Wilentz v. Ganz on the Obama social movement

During the 2008 presidential primary campaign, the Princeton historian Sean Wilentz was a strong backer of Hillary Clinton and critic of Barack Obama. He launched many debating points. For example, the Obama Campaign allegedly showed “indifference–and at times, even pride” about the fact that white working class voters were opposing Obama in the primary. Wilentz predicted “a Democratic disaster among working-class white voters in November should Obama be the nominee.” Obama was supposedly the anti-political candidate, the heir of goo-goo reformers like Adlai Stevenson and Jimmy Carter, whereas Hilary Clinton, like Franklin Roosevelt, relished partisan combat and understood how to pass legislation. When she insisted on the importance of elected national leaders in the civil rights struggle, she was correct about history, and her critics were just playing the race card by claiming that the movement had achieved its victories at the grassroots.

And now Wilentz gets his chance to say, “I told you so.” His recent New Republic piece is headlined, “Live By the Movement, Die By the Movement: Obama‚Äôs doomed theory of politics.” “Clearly,” he writes, “the hopes and dreams that propelled Obama to the White House are in disarray. The social movement politics that some of his most fervent followers ascribed to him–the idea of electing a ‘post-partisan’ president as the leader not of a nation or even of a political party but of a personalized social movement–has failed.” Wilentz names Marshall Ganz as the source of this failed idea.

Of course, Ganz’ diagnosis is the precise opposite. A moral social movement, rooted in Democratic Party cadres and angry about conservative abuses, swept Obama into office over the technocratic Hillary Clinton and the fake populists McCain and Palin. But after Inauguration Day, Obama “chose to demobilize the movement that elected him president. By shifting focus from a public ready to drive change–as in ‘yes we can’–he shifted the focus to himself and attempted to negotiate change from the inside, as in ‘yes I can.'” In other words, there was no progressive social movement when it really counted, and that is why the president couldn’t make more headway on policy. President Obama actually governed the way Wilentz had hoped President Hillary Clinton would govern.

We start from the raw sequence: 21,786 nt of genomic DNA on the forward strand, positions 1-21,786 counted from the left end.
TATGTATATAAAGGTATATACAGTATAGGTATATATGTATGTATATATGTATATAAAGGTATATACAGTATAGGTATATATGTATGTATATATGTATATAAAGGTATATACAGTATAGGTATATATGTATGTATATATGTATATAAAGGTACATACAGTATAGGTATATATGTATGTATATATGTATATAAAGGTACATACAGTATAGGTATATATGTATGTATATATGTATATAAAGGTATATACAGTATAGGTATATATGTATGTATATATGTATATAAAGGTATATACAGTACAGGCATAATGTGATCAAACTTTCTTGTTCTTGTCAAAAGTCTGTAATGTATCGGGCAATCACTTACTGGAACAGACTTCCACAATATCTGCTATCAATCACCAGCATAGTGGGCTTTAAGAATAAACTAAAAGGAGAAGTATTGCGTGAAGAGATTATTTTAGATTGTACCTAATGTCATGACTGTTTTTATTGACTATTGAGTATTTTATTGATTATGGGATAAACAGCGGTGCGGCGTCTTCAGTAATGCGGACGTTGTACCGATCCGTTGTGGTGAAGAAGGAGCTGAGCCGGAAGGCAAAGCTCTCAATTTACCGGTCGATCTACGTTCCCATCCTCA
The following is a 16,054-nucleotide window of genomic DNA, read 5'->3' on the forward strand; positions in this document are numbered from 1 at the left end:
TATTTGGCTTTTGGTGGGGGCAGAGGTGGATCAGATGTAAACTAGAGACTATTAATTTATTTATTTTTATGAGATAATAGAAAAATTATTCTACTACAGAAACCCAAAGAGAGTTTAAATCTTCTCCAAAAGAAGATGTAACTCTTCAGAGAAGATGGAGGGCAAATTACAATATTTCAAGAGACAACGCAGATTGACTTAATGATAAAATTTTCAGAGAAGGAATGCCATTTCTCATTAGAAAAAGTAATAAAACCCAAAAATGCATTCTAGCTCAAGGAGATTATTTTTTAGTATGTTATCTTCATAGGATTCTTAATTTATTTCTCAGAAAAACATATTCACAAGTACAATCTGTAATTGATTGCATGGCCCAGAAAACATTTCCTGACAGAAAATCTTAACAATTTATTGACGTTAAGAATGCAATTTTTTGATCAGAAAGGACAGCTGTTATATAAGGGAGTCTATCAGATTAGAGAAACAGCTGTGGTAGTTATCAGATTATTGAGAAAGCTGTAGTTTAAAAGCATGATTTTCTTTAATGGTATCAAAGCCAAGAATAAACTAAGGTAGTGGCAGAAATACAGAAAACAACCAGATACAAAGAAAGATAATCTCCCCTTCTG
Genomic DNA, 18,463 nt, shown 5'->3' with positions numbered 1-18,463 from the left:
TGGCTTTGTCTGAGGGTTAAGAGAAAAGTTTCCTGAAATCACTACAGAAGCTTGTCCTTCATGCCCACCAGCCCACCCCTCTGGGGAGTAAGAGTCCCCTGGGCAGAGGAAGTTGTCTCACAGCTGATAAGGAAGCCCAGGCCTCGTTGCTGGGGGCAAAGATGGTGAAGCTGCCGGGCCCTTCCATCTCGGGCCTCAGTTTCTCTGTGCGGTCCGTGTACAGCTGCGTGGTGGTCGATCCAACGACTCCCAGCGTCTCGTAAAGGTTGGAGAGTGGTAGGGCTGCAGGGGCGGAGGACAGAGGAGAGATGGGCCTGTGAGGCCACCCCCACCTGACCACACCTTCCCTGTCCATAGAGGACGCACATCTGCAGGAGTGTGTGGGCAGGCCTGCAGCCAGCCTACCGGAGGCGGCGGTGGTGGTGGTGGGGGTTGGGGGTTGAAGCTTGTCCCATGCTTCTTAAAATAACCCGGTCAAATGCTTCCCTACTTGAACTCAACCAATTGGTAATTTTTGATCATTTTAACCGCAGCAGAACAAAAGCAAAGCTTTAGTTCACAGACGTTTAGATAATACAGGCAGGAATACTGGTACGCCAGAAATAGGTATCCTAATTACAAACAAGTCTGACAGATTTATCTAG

Wilentz writes:

    Fundamental to the social movement model is a conception of American political history in which movements, and not presidents, are the true instigators for change. Presidents are merely reactive. They are not the main protagonists. Obama himself endorsed this conception constantly on the campaign trail, and has repeated it often as president, proclaiming that ‘real change comes from the bottom up.’

But this theory was only one theme during the campaign, and a deeply submerged theme in the administration so far. Much more prominent is the idea that Wilentz seems to endorse: Democratic presidents solve our problems by negotiating and implementing smart policies. As I observed months ago, the President’s rhetoric has been subtly shifting from civic empowerment to a focus on his own personal leadership–from “we” to “I.” Seeking the nomination in Iowa, Barack Obama said, “I hold no illusions that one man or woman can do this alone.” More than two years later, responding to the Massachusetts Senate election, he said:

    So long as I have some breath in me, so long as I have the privilege of serving as your President, I will not stop fighting for you. I will take my lumps, but I won’t stop fighting to bring back jobs here. (Applause.) I won’t stop fighting for an economy where hard work is rewarded. I won’t stop fighting to make sure there’s accountability in our financial system. (Applause.) I’m not going to stop fighting until we have jobs for everybody.

Whether change comes from the grassroots up or from national leaders down is a worthy topic of debate. How the president should govern is certainly a worthy and difficult topic. But it’s important to get clear on the factual basis of the debate. First, the “post-partisan” and “anti-political” themes, if they were present at all in the campaign, have nothing to do with the embrace of a social movement and bottom-up change. The social movement that elected Barack Obama was partisan, political, and ideological. Second, the campaign and the administration never embraced Marshall Ganz’ strategies, except at the margins. Thus the Obama Administration’s first two years are no test of Ganz’ theory, which remains basically untried.

(I’ve never read Sean Wilentz’ historical writings and would surely learn from them. But I’ve been watching his public interventions for a long time and marking them as an example of a certain kind of elitist liberalism that contributes, in my view, to the weakness of the left. During the impeachment hearings of Bill Clinton, he lectured House Republicans, predicting that “history will track you down and condemn you for your cravenness.” I was certainly against the impeachment, but I don’t think that professional historical expertise was particularly relevant to the decision, nor that Professor Wilentz could see into the future. To me his testimony rang of Ivy League disdain, an effort to make a particular moral worldview look like the only intelligent position. Ganz is certainly a moralist as well, but he respects and engages with the core moral commitments of other Americans.)

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